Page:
Aimee then recovered at home before giving birth to her son, Evan, in March 2021.

She continued: “He was born happy and healthy, and I felt so grateful he was okay.

“When he was born, I thought I can forget about everything that’s happened now and then move on, which was probably not the right thing to do, but at the time I needed to do that as I was looking after a newborn baby.”

Three months later, the whole experience caught up with Aimee and she started to struggle emotionally. She added: “That’s when I started going to Maggie’s cancer charity just for some support, and that has really helped.”

Being a mum to Evan has also been a light in Aimee’s life.

“He is such a happy baby. You could be having the worst day ever and then he will smile or giggle and then you’re fighting again,” she said.







Aimee’s husband Aaron has stayed by her side
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Image:

Aimee Hill)

Six months after her surgery, Aimee returned to the eye clinic in Liverpool for her follow-up – and it wasn’t the news she was anticipating. “I was expecting them to say I had the all-clear as they told me the treatment had a 95% success rate.

“But unfortunately the cancer is still there and the tumor is the same size but it isn’t any bigger which is a positive thing.

“And I think that was the moment I realized that actually, this is probably something that I’m going to have to live with for a while. In my mind, before I was diagnosed with cancer, I either thought that you survived cancer, or you didn’t.

“I didn’t realize that you can just live with it.”

However, Aimee is hoping the treatment she has already had will have an impact on the tumor.

She said: “I had an appointment in January and a scan showed scarring around the tumour.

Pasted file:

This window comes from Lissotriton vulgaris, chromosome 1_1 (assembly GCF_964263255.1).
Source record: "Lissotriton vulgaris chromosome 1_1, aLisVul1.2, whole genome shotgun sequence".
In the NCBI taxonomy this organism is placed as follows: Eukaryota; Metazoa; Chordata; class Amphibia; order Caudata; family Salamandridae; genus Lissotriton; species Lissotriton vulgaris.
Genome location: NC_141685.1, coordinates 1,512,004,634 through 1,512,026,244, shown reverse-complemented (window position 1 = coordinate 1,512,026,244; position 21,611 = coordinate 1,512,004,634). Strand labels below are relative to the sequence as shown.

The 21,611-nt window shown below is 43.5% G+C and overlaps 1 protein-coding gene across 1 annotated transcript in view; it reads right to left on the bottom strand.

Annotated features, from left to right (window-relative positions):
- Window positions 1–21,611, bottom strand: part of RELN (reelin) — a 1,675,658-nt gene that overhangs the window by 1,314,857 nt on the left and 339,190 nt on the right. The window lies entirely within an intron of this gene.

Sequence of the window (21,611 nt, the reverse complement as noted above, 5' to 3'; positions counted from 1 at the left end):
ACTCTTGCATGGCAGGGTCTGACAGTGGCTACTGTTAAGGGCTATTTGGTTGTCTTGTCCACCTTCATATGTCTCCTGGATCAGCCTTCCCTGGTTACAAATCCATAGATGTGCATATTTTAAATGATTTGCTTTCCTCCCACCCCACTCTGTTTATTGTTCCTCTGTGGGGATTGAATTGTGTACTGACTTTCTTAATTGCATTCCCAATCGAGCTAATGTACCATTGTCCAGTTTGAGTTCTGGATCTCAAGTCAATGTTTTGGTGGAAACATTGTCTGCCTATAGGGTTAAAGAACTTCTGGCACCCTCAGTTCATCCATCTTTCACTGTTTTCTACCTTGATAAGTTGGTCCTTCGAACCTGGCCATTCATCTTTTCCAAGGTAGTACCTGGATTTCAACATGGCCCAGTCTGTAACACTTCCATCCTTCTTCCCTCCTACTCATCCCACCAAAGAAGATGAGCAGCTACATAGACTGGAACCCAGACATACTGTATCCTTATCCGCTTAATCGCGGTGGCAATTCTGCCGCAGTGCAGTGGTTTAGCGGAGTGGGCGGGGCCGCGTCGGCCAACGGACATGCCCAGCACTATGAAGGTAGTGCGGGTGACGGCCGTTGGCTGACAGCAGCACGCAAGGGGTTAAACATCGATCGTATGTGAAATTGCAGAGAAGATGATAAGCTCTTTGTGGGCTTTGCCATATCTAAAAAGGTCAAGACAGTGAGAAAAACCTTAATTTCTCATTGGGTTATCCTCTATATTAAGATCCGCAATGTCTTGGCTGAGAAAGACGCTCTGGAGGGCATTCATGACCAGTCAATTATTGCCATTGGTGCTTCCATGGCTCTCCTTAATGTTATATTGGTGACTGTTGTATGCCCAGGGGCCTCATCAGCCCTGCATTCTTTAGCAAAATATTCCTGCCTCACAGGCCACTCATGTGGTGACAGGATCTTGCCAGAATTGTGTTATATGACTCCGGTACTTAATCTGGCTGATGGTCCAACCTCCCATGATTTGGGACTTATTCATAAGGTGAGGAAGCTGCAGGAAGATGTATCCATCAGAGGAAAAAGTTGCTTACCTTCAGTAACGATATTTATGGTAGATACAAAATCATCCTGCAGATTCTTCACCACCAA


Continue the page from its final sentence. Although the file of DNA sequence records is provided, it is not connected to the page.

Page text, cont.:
“The scarring will hopefully mean the cancer can’t grow any further and it will slowly be suffocated.

“The cancer is still the same size and I will be having appointments every six months for the next five years to monitor the situation. I might have this for the rest of my life.

“As long as the cancer doesn’t get any bigger, it might just kind of be there, so I’m trying to change my mindset about it.”

Aimee said she is now looking forward to taking part in Swansea’s Race for Life, with money raised going towards helping scientists find new ways to prevent, diagnose and treat cancer.

Aimee’s final message is to encourage people to visit the opticians regularly.

She said: “There is so much more to an eye test than just checking your vision, and I don’t think a lot of people realize that.

“After sharing my story on social media, I’ve received so many messages from people saying ‘I’m in my 30s and I’ve never had an eye test before.

“Because of your story, I’ve booked it and I’ve gone for an eye test. And that’s really important to me.”

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George Holan

George Holan is chief editor at Plainsmen Post and has articles published in many notable publications in the last decade.